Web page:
Sunday, July 14, 2002
A&E's "Biography" has been a model for everything from VH1's "Behind the Music" to E!'s "True Hollywood Story." Even the excellent personality profiles on Bravo owe something to "Biography," which first showed up back in the late '80s. And Monday night, the network logs its 1,000th "Biography" story, a look at the life of the late rock promoter Bill Graham.
If the show holds true to form, we will come away knowing something more about Graham than we did before.
"The goal is to give something new each time," says Carolanne Dolan, vice president of documentary series at A&E and the woman who oversees the production of "Biography." "You get to see how a person was formed, who affected them, what made them into who they became."
It is an atmosphere in which Dolan has flourished since she studied political science at SUNY College at Purchase (N.Y.). She graduated with "a very broad liberal arts education," she says.
Her first job out of college seemed to satisfy both of her childhood ambitions, to be a writer and/or an archeologist.
"I started as a temp at National Geographic, and they ended up taking me on full time. That's where I trained in TV," she says. That's also where she learned to favor fact over fiction.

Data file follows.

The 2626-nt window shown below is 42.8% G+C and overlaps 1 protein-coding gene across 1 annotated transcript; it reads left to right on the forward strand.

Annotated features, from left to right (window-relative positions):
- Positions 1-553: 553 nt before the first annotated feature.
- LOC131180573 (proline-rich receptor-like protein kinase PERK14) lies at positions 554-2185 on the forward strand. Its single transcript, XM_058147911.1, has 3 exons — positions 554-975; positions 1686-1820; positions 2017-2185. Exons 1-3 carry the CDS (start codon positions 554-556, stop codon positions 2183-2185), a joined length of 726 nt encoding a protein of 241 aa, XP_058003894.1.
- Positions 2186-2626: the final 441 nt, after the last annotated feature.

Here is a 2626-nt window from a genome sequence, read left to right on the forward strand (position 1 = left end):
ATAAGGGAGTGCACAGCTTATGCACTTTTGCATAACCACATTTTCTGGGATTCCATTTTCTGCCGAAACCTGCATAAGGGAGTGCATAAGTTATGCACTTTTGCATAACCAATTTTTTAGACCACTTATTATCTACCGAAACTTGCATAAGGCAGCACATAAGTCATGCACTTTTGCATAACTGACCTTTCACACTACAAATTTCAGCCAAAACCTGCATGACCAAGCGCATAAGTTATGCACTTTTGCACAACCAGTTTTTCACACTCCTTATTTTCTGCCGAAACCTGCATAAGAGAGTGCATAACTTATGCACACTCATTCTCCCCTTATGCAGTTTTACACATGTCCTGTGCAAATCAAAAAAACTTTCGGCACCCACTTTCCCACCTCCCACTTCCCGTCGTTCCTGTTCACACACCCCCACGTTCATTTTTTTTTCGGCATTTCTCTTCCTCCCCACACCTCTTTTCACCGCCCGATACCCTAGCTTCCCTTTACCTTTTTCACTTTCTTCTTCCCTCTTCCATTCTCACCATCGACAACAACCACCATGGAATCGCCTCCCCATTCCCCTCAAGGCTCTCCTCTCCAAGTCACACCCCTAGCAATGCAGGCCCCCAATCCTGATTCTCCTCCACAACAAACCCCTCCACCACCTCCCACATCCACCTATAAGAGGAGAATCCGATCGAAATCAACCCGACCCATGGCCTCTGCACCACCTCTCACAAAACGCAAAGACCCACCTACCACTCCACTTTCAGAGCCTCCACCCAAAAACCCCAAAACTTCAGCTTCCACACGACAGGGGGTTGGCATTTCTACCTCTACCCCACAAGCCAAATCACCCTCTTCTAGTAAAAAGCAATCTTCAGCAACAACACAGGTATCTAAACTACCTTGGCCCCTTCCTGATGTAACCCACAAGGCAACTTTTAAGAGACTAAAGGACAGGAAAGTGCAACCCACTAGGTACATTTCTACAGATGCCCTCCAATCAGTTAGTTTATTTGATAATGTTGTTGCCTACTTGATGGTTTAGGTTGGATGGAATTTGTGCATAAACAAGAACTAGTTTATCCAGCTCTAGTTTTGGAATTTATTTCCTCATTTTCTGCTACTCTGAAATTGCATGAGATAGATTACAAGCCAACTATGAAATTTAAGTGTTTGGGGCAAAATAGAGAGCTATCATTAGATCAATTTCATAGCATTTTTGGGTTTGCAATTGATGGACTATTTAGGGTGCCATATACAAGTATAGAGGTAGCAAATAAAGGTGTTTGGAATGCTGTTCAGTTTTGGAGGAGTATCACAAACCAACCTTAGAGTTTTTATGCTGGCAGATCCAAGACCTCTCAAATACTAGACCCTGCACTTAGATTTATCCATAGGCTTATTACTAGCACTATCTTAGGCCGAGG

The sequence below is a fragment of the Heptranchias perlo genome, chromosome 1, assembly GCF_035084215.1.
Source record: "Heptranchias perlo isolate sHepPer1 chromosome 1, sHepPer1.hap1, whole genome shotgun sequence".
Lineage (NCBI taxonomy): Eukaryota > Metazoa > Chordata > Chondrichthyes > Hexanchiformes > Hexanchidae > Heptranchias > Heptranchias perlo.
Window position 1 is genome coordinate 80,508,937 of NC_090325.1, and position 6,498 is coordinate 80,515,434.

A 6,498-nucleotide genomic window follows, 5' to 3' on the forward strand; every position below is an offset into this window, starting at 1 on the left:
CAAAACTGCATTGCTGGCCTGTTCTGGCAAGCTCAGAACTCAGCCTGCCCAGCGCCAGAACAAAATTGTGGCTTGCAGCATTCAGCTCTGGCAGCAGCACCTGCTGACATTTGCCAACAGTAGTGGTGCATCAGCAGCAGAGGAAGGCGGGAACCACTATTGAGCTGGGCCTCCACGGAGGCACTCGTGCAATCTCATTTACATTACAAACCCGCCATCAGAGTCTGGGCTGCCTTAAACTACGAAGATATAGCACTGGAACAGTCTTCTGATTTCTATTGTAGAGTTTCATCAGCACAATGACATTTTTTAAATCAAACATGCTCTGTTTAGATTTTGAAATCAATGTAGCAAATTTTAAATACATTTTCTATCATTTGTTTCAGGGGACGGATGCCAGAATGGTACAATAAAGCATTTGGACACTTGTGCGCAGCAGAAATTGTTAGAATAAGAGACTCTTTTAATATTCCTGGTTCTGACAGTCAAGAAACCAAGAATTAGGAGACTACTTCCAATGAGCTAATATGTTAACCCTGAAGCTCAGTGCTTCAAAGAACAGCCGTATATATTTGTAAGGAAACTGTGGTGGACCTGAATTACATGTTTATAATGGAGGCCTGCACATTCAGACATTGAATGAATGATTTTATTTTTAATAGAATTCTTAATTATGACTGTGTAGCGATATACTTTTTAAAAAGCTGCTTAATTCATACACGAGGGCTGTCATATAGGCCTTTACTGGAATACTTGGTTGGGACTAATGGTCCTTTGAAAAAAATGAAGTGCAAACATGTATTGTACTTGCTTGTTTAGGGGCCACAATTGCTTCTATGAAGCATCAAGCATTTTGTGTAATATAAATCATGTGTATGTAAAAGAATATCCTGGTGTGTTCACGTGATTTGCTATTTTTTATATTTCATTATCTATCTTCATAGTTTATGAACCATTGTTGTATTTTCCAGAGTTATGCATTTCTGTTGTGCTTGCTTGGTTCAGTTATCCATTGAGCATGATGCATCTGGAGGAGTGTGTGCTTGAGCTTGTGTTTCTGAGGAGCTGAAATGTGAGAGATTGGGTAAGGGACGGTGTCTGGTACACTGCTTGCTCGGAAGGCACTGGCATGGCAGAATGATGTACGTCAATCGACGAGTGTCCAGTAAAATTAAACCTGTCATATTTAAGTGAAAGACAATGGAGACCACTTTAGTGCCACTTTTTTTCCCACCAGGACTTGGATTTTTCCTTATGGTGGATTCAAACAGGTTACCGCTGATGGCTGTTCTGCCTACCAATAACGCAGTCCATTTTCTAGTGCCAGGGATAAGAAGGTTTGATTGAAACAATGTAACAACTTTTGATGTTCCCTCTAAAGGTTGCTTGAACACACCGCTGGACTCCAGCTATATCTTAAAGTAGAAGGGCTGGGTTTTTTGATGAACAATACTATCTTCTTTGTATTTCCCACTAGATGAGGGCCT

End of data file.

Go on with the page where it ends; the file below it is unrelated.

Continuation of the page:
"I think that real stories are the best stories, better and more compelling than fiction. You get to relate to it so well. You can see it, and it has more meaning personally."
Part of her fingerprint is on every "Biography." She decides which ones will be done, when they'll air.
"Because we do so many hours a year," Dolan says, "our in-house production unit couldn't handle them all, so we have about a half-dozen production companies who make many of the biographies for us. We've worked with them for years and years, and they have helped build 'Biography' with us."
Dolan and her staff steer the direction, and with every show, they ï¿½ she ï¿½ look at every stage of development.
The Biography Channel, an A&E spin-off devoted wholly to biographies, launched on Dolan's watch as has every one of "Biography's" many brand extensions. For the uninitiated, that means growth opportunities including a magazine, a game, books for kids and adults and a line of video titles among others.
"It's such a wonderful concept," Dolan says. "You can do a lot of things with it ï¿½ put any topic or issue through the 'Biography' prism and see what comes out."